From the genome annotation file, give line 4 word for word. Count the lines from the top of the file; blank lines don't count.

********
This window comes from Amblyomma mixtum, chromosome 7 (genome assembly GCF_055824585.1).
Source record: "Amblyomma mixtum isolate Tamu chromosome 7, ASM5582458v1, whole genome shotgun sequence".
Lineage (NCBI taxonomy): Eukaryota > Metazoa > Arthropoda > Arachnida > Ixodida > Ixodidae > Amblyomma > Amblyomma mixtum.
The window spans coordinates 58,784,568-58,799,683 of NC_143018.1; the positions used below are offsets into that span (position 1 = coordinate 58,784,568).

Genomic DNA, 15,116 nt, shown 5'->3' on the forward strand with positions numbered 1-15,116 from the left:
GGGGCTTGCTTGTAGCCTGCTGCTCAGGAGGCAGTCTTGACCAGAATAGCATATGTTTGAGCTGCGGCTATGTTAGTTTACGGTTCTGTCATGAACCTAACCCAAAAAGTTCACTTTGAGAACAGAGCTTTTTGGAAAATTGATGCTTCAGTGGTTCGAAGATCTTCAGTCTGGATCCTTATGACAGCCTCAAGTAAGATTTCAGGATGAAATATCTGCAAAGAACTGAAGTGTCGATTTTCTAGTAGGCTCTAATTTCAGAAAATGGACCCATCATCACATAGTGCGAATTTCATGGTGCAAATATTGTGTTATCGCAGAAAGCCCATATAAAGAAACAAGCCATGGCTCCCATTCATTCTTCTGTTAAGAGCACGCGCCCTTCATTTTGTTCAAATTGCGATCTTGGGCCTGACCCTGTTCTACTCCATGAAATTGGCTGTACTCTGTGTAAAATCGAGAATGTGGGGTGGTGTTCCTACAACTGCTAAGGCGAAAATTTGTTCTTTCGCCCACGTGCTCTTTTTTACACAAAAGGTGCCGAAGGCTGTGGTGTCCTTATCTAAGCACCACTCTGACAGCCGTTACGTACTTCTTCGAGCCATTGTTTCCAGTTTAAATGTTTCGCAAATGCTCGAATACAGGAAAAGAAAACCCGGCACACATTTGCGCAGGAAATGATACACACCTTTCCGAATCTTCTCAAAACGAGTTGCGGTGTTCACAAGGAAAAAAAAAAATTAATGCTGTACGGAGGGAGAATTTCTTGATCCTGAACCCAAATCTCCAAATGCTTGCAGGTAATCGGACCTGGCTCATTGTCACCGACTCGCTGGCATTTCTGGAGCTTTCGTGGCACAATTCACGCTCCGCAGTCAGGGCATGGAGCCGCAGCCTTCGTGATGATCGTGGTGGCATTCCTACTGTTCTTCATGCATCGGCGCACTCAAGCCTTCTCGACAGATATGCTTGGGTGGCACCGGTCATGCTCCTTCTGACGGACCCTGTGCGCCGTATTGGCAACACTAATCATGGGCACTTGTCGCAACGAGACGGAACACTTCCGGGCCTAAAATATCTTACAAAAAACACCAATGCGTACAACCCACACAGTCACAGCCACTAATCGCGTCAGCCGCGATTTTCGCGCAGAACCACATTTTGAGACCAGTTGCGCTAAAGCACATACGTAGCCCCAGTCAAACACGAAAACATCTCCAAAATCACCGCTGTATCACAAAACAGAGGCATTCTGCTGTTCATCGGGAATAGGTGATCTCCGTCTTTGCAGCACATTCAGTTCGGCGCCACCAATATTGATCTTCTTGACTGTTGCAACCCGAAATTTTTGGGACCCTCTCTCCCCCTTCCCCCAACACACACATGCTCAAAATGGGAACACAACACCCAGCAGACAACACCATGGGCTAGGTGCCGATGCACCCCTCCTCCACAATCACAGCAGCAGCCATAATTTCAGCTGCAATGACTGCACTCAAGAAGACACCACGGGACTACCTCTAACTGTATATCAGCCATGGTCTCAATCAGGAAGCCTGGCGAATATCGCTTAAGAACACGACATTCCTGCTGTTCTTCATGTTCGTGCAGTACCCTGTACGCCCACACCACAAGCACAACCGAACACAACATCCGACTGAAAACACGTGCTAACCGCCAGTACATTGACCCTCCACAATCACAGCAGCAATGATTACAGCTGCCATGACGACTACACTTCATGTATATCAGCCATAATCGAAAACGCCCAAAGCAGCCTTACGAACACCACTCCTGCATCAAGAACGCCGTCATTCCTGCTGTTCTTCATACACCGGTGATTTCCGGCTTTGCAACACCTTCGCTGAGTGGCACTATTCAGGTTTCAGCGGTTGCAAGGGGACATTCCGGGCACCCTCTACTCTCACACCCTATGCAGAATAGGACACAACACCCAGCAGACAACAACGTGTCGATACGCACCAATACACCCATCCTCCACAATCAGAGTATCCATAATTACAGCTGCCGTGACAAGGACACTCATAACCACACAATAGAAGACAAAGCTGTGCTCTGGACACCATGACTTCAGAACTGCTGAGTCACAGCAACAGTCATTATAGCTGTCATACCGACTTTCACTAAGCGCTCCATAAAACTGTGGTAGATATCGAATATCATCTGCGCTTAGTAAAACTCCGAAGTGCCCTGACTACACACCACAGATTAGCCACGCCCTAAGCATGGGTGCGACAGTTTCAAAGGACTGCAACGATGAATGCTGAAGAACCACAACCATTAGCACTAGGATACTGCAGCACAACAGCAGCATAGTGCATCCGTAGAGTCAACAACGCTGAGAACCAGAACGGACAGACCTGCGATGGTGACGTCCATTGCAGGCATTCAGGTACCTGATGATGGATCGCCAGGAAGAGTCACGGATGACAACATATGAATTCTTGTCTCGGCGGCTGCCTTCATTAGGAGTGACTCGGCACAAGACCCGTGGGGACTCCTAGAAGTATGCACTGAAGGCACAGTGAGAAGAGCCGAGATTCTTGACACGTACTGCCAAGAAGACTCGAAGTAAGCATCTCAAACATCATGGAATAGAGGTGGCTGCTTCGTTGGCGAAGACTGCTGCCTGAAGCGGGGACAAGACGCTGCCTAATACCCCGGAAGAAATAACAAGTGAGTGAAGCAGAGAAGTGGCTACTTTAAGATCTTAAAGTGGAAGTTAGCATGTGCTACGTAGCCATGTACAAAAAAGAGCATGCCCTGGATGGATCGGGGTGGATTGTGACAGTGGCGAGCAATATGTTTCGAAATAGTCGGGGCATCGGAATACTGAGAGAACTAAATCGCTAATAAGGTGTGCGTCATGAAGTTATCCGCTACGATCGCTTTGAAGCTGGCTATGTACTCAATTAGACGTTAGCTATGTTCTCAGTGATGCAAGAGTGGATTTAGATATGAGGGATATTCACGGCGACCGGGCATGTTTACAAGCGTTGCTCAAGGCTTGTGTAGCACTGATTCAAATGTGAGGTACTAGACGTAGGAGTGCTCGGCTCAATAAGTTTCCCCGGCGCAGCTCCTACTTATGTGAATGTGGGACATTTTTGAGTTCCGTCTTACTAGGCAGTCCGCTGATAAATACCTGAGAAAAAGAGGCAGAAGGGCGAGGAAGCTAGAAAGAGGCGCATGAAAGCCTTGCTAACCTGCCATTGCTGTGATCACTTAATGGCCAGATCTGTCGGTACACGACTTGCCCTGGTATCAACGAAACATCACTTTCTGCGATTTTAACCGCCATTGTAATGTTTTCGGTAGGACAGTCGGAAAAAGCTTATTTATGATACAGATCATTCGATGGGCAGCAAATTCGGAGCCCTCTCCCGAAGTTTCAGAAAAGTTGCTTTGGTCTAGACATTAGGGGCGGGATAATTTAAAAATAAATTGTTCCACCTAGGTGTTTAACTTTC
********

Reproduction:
The window spans coordinates 58,784,568-58,799,683 of NC_143018.1; the positions used below are offsets into that span (position 1 = coordinate 58,784,568).